Last year a rogue trader known as the London Whale at JPMorgan Chase cost the company $6.2 billion dollars in trading losses and another billion in fines. According to Bloomberg, the company took a bigger hit in its reputation.
Meanwhile at Greenpeace International, which operates in over forty countries, a rogue trader who was trying to help the charity by scoring in the currency markets, bet the wrong way on the euro (he thought it would go down in value) and lost 3.8 million of them. Greenpeace explains in a press release:
The losses are a result of a serious error of judgment by an employee in our International Finance Unit acting beyond the limits of their authority and without following proper procedures. Greenpeace International entered into contracts to buy foreign currency at a fixed exchange rate while the euro was gaining in strength. This resulted in a loss of €3.8-million against a range of other currencies.
Greenpeace spokesperson Mike Townsley tells the Vancouver Sun (Greenpeace started there in 1971) that this was "done with the best of intentions but not the best of judgment." Indeed.
The employee was a financial expert whose job included currency trades to protect the organization from fluctuations in the market. He was not qualified, however, to undertake trades on the scale he did, Townsley said. In addition, he ignored company rules, under which he should have checked with supervisors and probably hired an external expert for advice on how to manage risks, Townsley added.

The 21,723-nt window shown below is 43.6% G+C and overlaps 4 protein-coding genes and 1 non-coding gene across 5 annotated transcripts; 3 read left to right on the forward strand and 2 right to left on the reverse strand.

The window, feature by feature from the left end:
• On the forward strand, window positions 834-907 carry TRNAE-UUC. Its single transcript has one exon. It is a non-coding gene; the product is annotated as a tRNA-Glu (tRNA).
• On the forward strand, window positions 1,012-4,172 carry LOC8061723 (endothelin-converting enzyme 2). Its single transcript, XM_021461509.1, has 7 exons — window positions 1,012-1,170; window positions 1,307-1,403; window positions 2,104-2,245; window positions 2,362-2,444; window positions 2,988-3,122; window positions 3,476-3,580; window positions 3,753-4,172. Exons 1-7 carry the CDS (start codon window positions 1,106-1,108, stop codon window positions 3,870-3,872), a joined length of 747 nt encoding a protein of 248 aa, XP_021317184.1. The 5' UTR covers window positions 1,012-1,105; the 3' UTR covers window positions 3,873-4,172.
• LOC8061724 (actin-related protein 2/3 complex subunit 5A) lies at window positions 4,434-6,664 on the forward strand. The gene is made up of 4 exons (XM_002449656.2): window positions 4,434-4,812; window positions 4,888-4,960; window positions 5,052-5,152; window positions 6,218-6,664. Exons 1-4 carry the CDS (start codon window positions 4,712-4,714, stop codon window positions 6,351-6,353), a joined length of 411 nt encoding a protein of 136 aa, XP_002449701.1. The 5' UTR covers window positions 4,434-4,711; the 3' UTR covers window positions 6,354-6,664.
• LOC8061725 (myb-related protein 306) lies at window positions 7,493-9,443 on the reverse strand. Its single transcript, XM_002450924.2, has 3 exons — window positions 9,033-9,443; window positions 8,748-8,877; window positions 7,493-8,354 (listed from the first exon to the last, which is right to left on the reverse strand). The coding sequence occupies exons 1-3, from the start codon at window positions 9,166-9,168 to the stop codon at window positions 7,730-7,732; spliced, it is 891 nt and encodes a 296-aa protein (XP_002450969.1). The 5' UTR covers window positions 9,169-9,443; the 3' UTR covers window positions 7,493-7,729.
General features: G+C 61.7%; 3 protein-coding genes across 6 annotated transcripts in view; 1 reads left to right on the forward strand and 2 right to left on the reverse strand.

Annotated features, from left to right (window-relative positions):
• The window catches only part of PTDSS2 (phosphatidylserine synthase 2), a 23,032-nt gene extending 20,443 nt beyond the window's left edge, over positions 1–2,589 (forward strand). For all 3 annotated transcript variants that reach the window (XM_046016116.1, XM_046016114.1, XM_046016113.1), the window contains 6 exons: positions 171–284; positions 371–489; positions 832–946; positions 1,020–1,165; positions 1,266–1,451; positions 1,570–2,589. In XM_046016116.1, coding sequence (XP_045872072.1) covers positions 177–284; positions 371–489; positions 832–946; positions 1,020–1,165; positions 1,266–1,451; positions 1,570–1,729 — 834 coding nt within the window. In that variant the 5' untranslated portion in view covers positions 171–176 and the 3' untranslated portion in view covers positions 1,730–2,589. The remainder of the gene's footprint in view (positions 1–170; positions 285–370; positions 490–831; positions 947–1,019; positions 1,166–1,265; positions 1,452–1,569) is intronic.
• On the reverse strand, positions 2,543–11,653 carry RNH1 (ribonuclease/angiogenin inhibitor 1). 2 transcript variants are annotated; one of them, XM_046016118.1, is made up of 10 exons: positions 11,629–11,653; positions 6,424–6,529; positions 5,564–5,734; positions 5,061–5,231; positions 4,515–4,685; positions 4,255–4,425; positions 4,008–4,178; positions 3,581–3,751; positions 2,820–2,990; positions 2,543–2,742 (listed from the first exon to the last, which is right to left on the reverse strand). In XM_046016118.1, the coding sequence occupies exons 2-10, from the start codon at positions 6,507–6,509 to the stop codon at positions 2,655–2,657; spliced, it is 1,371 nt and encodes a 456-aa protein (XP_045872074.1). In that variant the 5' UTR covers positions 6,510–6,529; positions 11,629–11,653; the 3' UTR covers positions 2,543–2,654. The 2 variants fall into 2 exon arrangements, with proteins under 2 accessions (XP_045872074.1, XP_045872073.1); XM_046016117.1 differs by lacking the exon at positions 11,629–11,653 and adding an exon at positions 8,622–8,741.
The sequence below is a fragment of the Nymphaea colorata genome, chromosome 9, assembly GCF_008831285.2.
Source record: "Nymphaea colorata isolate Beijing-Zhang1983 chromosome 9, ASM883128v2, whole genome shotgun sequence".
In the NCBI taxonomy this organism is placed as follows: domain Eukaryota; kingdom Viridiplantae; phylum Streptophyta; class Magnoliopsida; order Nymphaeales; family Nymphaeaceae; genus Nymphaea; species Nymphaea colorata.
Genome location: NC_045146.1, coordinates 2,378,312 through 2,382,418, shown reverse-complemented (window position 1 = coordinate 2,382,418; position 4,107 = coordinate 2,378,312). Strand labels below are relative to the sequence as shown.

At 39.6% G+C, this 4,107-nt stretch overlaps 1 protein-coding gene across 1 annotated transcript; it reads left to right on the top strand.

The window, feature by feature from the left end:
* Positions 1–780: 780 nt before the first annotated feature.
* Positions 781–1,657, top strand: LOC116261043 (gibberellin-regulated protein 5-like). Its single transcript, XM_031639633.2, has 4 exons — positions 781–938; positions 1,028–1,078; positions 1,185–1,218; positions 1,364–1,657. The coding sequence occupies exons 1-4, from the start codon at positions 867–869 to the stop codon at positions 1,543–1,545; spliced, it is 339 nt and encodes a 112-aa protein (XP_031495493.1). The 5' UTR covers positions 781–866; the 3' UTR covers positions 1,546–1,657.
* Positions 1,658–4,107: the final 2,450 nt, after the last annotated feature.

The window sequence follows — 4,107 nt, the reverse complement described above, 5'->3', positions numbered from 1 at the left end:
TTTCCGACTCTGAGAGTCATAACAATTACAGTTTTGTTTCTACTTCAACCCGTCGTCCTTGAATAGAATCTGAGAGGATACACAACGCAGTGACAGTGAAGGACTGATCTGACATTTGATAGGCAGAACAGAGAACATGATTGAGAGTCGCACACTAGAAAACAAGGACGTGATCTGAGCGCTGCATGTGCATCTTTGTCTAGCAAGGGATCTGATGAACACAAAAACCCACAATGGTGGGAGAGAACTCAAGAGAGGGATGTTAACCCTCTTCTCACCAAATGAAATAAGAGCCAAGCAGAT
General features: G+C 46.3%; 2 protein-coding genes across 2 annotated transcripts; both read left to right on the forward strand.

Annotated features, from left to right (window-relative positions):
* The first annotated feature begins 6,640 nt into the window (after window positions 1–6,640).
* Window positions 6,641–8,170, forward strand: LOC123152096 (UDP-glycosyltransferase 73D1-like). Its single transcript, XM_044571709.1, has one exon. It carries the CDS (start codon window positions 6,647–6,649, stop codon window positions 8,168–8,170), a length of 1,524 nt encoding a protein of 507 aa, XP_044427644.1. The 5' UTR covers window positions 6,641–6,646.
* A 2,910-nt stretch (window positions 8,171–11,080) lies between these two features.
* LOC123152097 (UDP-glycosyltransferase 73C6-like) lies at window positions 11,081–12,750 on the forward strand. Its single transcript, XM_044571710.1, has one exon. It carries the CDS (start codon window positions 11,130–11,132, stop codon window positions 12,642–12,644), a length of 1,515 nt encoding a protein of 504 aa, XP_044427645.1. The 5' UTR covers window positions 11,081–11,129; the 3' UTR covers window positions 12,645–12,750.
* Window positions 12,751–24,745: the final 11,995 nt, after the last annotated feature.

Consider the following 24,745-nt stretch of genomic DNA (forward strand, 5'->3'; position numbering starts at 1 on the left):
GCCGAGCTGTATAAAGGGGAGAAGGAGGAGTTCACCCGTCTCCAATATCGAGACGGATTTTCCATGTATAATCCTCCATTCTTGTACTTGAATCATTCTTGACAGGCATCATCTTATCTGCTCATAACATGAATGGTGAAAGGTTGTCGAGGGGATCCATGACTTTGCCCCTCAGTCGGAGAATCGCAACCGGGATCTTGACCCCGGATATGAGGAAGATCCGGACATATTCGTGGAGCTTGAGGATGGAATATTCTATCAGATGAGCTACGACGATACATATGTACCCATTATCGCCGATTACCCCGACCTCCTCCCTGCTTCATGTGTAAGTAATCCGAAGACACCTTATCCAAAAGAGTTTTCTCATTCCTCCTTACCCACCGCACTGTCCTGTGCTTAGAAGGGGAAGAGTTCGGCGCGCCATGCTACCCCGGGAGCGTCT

Like JP Morgan Chase, Greenpeace is big enough to eat this mistake; it takes in 300 million euros a year in donations and other income. But Townsley noted that the organization was worried and concerned that it would offend its supporters and apologized. Since they do not accept donations from companies or governments, this is going to hurt a lot more than just the US$ 5 million.